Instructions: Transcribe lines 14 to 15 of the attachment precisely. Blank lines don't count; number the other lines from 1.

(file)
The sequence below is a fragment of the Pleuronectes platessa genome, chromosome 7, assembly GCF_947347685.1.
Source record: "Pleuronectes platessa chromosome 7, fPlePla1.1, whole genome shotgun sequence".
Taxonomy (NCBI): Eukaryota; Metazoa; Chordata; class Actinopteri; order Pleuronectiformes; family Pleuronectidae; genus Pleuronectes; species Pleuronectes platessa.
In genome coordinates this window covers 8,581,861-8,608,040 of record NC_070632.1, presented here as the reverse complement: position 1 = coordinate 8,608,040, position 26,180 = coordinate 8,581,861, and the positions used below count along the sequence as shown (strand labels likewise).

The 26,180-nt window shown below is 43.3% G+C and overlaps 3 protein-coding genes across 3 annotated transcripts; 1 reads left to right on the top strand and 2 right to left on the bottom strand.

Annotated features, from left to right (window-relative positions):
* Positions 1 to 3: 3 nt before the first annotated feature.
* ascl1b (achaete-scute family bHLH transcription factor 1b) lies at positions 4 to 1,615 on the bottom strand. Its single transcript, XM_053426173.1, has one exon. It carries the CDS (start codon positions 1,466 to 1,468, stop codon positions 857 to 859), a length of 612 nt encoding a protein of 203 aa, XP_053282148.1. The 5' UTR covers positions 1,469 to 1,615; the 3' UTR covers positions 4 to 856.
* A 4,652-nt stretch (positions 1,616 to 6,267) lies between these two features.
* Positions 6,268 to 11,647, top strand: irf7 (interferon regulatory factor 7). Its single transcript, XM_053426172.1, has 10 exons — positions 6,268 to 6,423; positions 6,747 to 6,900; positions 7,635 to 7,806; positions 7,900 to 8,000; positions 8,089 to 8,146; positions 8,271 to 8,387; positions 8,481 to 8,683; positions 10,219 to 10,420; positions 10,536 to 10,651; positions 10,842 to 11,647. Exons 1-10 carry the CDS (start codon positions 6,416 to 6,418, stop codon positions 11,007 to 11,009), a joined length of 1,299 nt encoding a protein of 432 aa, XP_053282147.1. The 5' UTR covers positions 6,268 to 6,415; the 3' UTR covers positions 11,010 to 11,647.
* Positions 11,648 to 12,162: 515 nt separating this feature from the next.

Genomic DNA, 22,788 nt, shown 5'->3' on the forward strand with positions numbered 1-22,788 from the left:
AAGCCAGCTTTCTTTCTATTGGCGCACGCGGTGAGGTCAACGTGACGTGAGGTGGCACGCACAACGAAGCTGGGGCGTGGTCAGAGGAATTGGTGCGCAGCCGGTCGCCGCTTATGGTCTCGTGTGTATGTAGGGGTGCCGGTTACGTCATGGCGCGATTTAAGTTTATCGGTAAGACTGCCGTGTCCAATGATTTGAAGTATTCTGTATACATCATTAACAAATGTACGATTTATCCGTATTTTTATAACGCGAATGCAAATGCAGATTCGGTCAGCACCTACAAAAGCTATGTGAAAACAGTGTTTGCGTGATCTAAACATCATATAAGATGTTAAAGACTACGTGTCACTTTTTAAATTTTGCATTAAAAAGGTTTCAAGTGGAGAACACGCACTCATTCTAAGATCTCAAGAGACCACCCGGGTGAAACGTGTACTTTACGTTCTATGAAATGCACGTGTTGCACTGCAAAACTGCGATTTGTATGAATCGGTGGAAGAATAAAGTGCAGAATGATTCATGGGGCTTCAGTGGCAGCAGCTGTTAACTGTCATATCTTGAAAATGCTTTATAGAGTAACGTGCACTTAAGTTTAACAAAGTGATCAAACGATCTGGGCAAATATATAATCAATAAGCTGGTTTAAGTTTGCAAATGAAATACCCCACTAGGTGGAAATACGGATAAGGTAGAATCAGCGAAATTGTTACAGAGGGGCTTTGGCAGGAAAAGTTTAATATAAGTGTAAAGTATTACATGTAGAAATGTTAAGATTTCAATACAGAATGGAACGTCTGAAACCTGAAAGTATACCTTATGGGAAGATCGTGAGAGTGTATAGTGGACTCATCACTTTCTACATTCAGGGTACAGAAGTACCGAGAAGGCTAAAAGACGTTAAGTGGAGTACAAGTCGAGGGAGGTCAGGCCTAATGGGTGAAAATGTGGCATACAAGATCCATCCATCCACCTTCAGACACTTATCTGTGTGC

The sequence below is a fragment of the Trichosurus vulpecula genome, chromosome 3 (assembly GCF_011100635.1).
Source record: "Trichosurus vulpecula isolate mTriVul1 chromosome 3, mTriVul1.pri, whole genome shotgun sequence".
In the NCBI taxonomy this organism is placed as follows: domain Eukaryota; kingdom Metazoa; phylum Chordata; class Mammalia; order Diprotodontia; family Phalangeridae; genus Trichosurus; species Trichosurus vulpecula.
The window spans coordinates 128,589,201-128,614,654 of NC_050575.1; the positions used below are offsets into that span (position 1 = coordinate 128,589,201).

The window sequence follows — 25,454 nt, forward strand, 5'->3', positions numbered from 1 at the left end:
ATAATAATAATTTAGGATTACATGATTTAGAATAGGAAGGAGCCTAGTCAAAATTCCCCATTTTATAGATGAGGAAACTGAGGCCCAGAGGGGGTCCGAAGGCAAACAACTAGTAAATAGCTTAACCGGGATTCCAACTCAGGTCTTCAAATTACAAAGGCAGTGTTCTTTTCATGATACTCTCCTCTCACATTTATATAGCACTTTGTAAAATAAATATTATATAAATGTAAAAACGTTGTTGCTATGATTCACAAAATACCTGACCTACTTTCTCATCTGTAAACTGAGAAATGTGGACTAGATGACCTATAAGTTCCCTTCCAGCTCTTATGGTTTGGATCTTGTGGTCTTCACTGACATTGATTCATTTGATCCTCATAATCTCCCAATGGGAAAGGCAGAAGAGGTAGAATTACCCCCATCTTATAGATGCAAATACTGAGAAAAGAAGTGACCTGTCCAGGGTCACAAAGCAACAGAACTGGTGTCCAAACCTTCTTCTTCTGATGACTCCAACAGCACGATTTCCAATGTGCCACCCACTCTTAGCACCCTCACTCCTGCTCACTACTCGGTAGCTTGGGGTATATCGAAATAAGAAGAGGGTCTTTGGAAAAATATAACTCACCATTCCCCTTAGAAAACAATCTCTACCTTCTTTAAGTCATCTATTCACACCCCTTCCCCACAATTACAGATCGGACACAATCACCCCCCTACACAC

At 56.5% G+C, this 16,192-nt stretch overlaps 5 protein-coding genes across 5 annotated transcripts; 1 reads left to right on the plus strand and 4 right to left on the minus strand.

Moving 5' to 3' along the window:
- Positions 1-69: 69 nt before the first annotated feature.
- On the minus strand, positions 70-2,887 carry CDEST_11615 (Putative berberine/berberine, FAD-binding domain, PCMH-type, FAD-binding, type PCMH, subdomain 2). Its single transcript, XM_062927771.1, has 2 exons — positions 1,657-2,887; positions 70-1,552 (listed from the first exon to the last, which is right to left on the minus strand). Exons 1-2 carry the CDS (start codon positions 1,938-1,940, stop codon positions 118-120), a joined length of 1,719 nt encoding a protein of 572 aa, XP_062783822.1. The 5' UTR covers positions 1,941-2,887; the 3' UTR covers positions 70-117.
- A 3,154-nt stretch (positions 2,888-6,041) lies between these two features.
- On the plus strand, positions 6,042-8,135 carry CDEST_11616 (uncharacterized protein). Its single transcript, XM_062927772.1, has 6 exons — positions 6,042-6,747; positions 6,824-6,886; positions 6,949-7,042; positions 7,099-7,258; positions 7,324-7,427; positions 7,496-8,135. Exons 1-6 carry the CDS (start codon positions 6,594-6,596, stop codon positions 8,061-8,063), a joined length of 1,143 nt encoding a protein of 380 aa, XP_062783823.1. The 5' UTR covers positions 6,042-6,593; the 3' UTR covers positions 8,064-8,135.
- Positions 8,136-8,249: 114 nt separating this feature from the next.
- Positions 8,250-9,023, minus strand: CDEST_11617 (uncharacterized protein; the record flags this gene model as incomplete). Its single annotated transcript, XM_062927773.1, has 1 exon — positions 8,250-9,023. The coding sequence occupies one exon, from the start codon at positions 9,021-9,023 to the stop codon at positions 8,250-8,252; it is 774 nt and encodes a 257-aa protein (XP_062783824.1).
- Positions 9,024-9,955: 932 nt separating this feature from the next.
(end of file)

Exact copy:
The sequence below is a fragment of the Trichosurus vulpecula genome, chromosome 3 (assembly GCF_011100635.1).
Source record: "Trichosurus vulpecula isolate mTriVul1 chromosome 3, mTriVul1.pri, whole genome shotgun sequence".